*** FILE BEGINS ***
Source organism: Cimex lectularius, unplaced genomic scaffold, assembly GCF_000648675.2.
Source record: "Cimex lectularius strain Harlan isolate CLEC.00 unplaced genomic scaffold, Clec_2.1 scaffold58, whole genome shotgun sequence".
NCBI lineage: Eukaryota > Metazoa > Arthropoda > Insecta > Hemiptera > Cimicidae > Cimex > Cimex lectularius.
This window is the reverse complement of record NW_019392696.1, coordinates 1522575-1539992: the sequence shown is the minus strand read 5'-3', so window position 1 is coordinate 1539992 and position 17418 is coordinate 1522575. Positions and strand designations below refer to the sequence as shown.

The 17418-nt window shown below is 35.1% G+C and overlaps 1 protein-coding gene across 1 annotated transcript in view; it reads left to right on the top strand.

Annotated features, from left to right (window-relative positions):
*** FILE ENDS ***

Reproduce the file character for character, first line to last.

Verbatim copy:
Source organism: Cimex lectularius, unplaced genomic scaffold, assembly GCF_000648675.2.
Source record: "Cimex lectularius strain Harlan isolate CLEC.00 unplaced genomic scaffold, Clec_2.1 scaffold58, whole genome shotgun sequence".
NCBI lineage: Eukaryota > Metazoa > Arthropoda > Insecta > Hemiptera > Cimicidae > Cimex > Cimex lectularius.
This window is the reverse complement of record NW_019392696.1, coordinates 1522575-1539992: the sequence shown is the minus strand read 5'-3', so window position 1 is coordinate 1539992 and position 17418 is coordinate 1522575. Positions and strand designations below refer to the sequence as shown.

The 17418-nt window shown below is 35.1% G+C and overlaps 1 protein-coding gene across 1 annotated transcript in view; it reads left to right on the top strand.

Annotated features, from left to right (window-relative positions):